In Doctrine and Covenants, Section 133, the Lord reveals much about the changes in the heavens and the earth that will be seen one day. But in order to fully understand what is recorded there, we must combine our understanding of the Saturn traditions and the concepts Joseph Smith communicated to Benjamin Brown.
A new reading
We turn our attention to the verses in Section 133 that focus on a series of events seen to occur prior to the second coming. “For behold, the Lord God hath sent forth the angel crying through the midst of heaven, saying: Prepare ye the way of the Lord, and make his paths straight, for the hour of his coming is nigh—.” (Doctrine & Covenants 133:17.)
This verse sets the scene. We are about to be told of events that will transpire immediately prior to the second coming. Thus, we now have at hand a method of understanding more clearly the nature and impact of those things that will be seen in the very last days.
In the next verse, we are immediately immersed in traditional, astral imagery. “When the Lamb shall stand upon Mount Zion, and with him a hundred and forty-four thousand, having his Father’s name written on their foreheads.” (Ibid., v. 18.)
For a full interpretation of these allusions used in the prophetic language in verse 18, we must turn to the Saturn traditions.
The lamb of god
Just as the crescent in its inferior position on the limb of Saturn ...
... became the symbol for the sacred cow or bull, ...
... so the same crescent when located in the superior position ...
... was characterized as a ram due to the similarity in appearance of the planet’s inverted crescent with the horns of a male sheep.
The “lamb” in the polar configuration was the small, red planet, Mars, the son of the “sire,” the “ram,” Saturn. The use of this imagery became highly anthropomorphisized in Egyptian art and was rendered accordingly, as seen above.
Given that imagery, it is iconographically correct to refer to the son of the ram god as a “lamb,” an often-used allusion in ancient symbolism.
Naturally, the prophets would immediately see the symbolic value of referring to the Savior, the Son of God, as a lamb. It was an association that anyone steeped in ancient symbolism would easily understand. So, the phrase “Son of God” became the “Lamb of God.” Once made in antiquity, the connection would persist to become part of the language of the prophets and the scriptures, right down into New Testament times.
The fact that revelations produced by Joseph Smith display the proper use of such ancient iconography speaks eloquently for their authenticity. False prophets in this day and age have no grasp of such idiographic relationships and thus fail to use them properly, if at all.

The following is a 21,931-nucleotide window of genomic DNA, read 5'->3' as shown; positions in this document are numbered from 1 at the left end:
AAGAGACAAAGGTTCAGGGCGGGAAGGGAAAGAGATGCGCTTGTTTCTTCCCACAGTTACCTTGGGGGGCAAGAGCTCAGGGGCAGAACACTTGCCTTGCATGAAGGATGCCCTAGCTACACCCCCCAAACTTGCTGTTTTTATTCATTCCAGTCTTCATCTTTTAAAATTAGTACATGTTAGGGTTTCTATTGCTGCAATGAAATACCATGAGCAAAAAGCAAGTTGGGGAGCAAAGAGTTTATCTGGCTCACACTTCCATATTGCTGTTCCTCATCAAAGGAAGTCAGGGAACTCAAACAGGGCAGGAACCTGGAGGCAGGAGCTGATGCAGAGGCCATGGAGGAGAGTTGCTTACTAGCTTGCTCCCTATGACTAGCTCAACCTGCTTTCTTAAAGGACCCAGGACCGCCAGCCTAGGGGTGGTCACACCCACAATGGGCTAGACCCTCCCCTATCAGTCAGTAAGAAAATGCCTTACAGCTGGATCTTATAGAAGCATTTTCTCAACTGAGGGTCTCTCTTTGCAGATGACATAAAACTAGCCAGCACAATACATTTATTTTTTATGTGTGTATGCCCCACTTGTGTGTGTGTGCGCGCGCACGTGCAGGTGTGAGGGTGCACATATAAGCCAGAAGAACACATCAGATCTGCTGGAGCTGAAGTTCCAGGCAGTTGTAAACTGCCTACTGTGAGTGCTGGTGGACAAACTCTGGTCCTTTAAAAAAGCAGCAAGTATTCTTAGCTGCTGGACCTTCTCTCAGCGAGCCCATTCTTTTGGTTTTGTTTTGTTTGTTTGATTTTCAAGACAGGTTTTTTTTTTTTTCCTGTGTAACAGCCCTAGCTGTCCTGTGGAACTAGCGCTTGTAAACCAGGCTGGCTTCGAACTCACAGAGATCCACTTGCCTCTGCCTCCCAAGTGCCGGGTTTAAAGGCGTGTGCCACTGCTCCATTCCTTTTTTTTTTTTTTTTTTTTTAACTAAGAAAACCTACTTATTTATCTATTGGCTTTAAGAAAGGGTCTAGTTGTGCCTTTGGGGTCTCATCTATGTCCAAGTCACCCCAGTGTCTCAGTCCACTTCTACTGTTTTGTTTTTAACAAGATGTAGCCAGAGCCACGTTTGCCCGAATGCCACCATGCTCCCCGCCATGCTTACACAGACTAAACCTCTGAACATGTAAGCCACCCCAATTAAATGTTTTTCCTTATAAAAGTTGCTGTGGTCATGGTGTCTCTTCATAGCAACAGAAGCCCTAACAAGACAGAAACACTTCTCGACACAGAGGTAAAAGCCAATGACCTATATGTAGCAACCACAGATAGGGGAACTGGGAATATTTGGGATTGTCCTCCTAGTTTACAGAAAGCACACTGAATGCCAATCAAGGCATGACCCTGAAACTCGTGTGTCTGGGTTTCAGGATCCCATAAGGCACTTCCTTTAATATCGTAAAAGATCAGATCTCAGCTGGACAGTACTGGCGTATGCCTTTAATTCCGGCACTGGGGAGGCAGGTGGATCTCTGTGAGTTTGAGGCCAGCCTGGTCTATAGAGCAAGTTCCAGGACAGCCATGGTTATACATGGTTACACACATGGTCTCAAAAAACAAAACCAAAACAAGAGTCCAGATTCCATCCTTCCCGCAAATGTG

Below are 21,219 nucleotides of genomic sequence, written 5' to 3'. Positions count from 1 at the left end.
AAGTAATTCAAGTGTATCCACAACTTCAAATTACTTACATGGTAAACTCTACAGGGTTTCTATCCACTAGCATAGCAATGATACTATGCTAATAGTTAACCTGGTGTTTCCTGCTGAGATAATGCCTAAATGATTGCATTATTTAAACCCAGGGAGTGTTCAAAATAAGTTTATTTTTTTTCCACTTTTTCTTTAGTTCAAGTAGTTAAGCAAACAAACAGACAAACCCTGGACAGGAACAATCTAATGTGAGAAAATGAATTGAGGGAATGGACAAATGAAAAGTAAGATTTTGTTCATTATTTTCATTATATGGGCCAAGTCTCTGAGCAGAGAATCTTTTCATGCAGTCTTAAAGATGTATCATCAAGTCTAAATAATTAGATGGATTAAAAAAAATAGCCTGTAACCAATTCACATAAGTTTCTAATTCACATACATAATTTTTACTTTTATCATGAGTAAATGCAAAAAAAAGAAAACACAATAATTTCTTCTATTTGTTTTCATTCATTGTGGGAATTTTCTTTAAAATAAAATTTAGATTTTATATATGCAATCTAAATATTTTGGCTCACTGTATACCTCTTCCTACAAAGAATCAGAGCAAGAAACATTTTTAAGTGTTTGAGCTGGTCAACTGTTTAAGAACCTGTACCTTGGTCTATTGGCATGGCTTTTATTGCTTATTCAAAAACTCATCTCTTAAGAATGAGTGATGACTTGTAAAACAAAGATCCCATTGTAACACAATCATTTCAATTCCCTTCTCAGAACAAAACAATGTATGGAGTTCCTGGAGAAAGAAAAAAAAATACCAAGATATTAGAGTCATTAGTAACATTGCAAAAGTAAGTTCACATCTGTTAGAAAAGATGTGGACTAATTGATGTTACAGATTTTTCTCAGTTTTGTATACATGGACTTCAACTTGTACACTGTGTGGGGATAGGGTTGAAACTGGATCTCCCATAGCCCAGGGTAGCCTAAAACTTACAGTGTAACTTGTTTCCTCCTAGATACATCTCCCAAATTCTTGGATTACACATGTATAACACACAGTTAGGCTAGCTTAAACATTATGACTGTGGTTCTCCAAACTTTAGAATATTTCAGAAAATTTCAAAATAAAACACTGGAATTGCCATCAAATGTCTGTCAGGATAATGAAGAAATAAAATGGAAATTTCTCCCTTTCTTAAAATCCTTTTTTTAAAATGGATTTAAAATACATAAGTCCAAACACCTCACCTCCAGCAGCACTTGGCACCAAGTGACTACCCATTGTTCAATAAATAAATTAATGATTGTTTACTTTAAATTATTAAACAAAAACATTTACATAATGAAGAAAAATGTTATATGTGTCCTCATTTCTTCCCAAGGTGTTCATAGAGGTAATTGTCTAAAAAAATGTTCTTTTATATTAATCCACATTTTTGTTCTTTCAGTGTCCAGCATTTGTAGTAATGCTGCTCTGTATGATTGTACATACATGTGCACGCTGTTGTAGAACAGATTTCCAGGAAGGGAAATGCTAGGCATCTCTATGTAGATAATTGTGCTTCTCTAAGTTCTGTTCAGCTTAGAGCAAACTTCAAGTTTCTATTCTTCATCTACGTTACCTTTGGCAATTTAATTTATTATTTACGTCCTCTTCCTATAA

Looking further, we see that Mount Zion mentioned in verse 18 is, of course, the axis mundi, world or cosmic mountain upon which the polar configuration, the temple or city of god, appeared to stand, answering to the this archetypical image.
This “mountain” is the basis for temple imagery the world over—Olympus in the Greek culture, Jerusalem’s Mt. Moriah in the Israelite culture—where temples are often either designed to resemble a mountain, mound or pyramid, or set on top of one or next to one. It is also the basis for a similar allusion in the scriptures where the temple is described as “the mountain of the Lord’s house.”
So, too, is the “hundred and forty-four thousand” named in verse 18. That symbolically derived number (12 x 12 x 1000) is simply a metaphoric means of saying “more than you can count.” It was never meant to express a fixed number, as it is so often misinterpreted in modern prophetic schemes.
These ‘individuals’ are also prominently mentioned in Revelation where they stand with a “Lamb” and are part of mount “Sion.” Joseph Smith and the scriptures depict them in symbolic terms, as though they were individuals, servants of God or priesthood holders. Originally, they were based in the thousands of illuminated prominences that radiated outward from the edge of the celestial planet/god/city, as seen in this exploded view.
They were characterized in tradition and mythology as the inhabitants of the celestial city, and as such are iconographically useful in depicting those saved or exalted souls who will stand with Christ at the final judgment, as John and Joseph Smith explained.
The returning hero weds
The next verses introduce a new dimension to our investigation, allowing us to see the origins of Christian symbolism in the more ancient cultural and religious usages.
“Wherefore, prepare ye for the coming of the Bridegroom; go ye, go ye out to meet him. (Ibid., v. 19.)
While the reference to the “Bridegroom,” as every Christian knows, is clearly an allusion to Christ’s role as husband to the church, this reference goes back to a more ancient, cosmological tradition.
During the evolution of the polar configuration, Mars was seen to move away from the center. In doing so, it seemed to the ancients to “wander” about heaven and grow much larger as it engaged in a variety of metamorphoses in a planetary ‘dance’ that engaged both Venus and the Earth.